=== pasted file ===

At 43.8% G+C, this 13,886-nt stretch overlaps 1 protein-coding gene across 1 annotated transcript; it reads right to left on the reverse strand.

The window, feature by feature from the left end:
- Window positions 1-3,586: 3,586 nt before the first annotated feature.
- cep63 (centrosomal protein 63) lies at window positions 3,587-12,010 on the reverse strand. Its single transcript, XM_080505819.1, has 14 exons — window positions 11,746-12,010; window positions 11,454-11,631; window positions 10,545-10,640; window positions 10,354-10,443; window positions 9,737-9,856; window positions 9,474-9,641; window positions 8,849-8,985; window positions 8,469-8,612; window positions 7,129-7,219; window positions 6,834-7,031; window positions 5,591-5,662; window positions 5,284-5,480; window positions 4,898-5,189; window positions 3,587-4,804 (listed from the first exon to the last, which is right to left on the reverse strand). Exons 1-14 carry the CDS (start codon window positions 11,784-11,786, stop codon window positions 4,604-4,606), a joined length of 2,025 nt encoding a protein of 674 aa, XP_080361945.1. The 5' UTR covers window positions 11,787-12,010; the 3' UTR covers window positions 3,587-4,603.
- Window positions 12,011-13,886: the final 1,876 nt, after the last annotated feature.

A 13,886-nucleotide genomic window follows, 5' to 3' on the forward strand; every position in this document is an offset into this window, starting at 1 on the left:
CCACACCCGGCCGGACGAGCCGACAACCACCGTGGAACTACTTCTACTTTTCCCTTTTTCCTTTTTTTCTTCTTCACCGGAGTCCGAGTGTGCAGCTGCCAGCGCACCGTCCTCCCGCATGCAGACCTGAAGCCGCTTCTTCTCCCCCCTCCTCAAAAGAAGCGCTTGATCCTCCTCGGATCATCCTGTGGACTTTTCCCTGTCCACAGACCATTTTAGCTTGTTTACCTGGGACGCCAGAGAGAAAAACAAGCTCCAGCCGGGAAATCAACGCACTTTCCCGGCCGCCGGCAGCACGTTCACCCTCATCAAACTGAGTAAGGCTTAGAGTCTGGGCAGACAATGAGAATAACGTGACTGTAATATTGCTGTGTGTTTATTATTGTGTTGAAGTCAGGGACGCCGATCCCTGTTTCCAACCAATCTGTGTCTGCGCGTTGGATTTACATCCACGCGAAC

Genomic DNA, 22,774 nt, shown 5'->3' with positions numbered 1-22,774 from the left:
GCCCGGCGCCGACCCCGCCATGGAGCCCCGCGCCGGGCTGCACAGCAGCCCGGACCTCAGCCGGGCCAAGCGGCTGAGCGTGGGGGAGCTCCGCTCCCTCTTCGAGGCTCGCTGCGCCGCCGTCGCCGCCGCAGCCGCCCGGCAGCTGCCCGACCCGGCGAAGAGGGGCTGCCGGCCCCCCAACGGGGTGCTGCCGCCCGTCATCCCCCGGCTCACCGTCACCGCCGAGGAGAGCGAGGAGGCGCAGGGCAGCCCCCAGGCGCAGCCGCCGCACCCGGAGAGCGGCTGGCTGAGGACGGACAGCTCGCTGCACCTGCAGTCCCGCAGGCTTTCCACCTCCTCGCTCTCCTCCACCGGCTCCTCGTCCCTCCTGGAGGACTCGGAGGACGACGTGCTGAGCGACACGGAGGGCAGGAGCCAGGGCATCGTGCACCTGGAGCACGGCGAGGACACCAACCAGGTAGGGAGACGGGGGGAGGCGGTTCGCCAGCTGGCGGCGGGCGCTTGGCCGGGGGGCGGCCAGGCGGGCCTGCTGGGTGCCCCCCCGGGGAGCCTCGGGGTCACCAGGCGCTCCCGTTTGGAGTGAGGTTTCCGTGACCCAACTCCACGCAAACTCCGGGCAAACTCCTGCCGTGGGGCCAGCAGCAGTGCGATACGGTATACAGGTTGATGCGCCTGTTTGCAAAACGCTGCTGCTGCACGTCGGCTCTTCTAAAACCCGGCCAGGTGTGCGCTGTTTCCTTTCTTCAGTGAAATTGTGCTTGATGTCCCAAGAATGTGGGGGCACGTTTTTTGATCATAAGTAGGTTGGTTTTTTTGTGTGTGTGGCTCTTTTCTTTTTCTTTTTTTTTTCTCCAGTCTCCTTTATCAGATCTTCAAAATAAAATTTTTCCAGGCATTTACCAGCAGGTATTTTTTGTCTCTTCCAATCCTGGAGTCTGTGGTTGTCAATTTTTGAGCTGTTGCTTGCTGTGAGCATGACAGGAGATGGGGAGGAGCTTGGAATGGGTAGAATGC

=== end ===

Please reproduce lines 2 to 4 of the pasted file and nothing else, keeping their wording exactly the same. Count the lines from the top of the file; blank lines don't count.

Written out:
The window, feature by feature from the left end:
- Window positions 1-3,586: 3,586 nt before the first annotated feature.
- cep63 (centrosomal protein 63) lies at window positions 3,587-12,010 on the reverse strand. Its single transcript, XM_080505819.1, has 14 exons — window positions 11,746-12,010; window positions 11,454-11,631; window positions 10,545-10,640; window positions 10,354-10,443; window positions 9,737-9,856; window positions 9,474-9,641; window positions 8,849-8,985; window positions 8,469-8,612; window positions 7,129-7,219; window positions 6,834-7,031; window positions 5,591-5,662; window positions 5,284-5,480; window positions 4,898-5,189; window positions 3,587-4,804 (listed from the first exon to the last, which is right to left on the reverse strand). Exons 1-14 carry the CDS (start codon window positions 11,784-11,786, stop codon window positions 4,604-4,606), a joined length of 2,025 nt encoding a protein of 674 aa, XP_080361945.1. The 5' UTR covers window positions 11,787-12,010; the 3' UTR covers window positions 3,587-4,603.